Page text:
— 264 —
To be determined by our own judgment is no restraint to Liberty.       §48. This is so far from being a restraint or diminution of
Freedom, that it is the very improvement and benefit of it: ’tis not an
Abridgment, ’tis the end and use of our Liberty; and the farther we
are removed from such a determination, the nearer we are to Misery
and Slavery. A perfect Indifferency in the Mind, not determinable by
its last judgment of the Good or Evil, that is thought to attend its
Choice, would be so far from being an advantage and excellency of
any intellectual Nature, that it would be as great an imperfection,
as the want of Indifferency to act, or not to act, till determined by
the Will, would be an imperfection on the other side. A Man is at
liberty to lift up his Hand to his Head, or let it rest quiet: He is
perfectly indifferent in either; and it would be an imperfection
in him, if he wanted that Power, if he were deprived of that In-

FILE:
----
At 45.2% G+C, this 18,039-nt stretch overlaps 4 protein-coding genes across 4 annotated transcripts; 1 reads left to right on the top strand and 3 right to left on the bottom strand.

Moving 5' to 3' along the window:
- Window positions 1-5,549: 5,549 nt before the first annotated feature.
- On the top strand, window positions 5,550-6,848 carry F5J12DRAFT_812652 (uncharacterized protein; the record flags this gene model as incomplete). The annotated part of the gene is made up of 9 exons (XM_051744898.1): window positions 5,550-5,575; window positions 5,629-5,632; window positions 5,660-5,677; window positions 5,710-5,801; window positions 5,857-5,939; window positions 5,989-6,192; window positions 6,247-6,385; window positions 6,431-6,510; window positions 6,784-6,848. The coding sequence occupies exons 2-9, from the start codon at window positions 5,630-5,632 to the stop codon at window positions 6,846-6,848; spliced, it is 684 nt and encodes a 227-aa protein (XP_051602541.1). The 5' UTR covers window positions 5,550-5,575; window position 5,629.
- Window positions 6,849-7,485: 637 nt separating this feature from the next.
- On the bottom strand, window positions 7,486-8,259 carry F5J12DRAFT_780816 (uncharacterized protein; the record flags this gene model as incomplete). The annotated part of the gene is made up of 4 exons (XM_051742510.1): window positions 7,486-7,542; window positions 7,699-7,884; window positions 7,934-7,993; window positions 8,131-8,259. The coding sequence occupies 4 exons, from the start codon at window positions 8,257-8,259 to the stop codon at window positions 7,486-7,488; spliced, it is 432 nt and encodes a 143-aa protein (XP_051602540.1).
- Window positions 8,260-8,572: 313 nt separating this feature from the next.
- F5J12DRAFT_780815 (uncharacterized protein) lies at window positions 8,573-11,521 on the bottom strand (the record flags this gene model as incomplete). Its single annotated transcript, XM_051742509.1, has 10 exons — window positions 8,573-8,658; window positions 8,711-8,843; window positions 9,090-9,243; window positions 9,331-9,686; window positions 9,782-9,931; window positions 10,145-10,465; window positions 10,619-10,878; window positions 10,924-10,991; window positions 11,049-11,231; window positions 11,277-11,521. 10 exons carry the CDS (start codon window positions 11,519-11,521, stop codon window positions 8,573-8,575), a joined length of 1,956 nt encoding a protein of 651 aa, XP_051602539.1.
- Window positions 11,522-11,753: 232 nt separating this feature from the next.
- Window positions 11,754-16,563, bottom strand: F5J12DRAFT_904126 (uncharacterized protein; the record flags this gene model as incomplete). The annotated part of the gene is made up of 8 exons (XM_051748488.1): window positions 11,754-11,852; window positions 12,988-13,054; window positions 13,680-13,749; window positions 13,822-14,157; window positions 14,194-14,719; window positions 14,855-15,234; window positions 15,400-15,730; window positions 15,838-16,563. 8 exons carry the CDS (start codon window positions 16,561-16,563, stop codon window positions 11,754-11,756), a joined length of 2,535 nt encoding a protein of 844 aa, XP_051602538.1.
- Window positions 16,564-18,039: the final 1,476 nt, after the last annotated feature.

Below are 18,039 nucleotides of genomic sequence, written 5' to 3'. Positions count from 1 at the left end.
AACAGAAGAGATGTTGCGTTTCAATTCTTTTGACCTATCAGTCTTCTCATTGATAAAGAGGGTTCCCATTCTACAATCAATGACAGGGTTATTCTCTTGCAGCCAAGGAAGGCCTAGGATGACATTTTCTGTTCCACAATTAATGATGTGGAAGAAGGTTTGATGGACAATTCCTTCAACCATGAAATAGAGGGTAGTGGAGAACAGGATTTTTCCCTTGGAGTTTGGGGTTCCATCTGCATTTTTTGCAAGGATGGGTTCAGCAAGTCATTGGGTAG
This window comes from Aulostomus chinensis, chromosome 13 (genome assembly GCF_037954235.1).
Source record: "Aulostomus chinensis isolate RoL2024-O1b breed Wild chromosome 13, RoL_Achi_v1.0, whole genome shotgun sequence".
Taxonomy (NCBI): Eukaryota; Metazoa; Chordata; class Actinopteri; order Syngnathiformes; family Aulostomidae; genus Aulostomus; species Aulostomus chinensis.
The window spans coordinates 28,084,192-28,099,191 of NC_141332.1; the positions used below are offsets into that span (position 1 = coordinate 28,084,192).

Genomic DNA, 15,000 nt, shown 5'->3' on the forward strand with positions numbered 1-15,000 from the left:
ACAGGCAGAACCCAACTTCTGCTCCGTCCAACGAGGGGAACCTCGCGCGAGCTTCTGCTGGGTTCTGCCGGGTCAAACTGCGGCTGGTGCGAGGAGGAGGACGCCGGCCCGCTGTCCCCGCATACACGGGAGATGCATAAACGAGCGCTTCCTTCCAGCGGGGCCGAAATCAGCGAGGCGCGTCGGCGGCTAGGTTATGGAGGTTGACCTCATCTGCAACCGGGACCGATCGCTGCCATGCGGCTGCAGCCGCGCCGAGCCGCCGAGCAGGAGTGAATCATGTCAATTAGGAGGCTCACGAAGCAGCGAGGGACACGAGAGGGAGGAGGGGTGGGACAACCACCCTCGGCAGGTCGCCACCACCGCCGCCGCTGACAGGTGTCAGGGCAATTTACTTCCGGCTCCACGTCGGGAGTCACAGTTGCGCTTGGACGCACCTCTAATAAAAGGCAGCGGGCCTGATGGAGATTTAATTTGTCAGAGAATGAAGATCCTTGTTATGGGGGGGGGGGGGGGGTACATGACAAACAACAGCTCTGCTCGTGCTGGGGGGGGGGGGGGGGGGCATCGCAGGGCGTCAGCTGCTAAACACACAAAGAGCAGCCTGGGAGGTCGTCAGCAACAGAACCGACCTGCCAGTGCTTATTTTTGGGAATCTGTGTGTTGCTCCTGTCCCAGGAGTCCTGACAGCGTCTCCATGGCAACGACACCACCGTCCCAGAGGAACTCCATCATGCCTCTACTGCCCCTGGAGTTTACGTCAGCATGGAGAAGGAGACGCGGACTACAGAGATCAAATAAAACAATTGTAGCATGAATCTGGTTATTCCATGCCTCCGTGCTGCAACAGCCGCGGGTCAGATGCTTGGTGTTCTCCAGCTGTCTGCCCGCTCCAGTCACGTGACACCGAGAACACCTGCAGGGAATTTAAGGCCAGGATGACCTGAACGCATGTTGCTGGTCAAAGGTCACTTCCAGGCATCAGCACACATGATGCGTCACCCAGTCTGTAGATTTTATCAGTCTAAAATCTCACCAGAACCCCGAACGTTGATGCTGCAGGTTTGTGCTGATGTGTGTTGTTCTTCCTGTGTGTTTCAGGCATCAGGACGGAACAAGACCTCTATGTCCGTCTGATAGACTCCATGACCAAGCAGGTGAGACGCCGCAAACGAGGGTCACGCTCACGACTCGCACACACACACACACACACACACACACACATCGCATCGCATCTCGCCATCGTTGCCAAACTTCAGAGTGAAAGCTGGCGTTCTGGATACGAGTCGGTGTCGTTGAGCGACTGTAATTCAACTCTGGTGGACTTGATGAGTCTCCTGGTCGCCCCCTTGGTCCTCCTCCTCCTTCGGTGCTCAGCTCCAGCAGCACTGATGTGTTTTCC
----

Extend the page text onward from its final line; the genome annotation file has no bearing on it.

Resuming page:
differency. But it would be as great an imperfection, if he had the
same indifferency, whether he would prefer the lifting up his Hand,
or its remaining in rest, when it would save his Head or Eyes from a
blow he sees coming: ’tis as much a perfection, that desire or the power of
Preferring should be determined by Good, as that the power of Acting
should be determined by the Will, and the certainer such determina-
tion is, the greater is the perfection. Nay were we determined by
any thing but the last result of our own Minds, judging of the good
or evil of any action, we were not free, the very end of our Freedom
being, that we might attain the good we chuse. And therefore every
Man is put under a necessity by his constitution, as an intelligent
Being, to be determined in willing by his own Thought and Judg-
ment, what is best for him to do: else he would be under the
determination of some other than himself, which is want of Liberty.
— 265 —
And to deny, that a Man’s will, in every determination, follows his
own Judgment, is to say, that a Man wills and acts for an end that
he would not have at the time that he wills and acts for it. For if
he prefers it in his present Thoughts before any other, ’tis plain he
then thinks better of it, and would have it before any other, unless
he can have, and not have it; will and not will it at the same time;
a Contradiction too manifest to be admitted.
Locke Hum II, 21, §48, pp. 264-265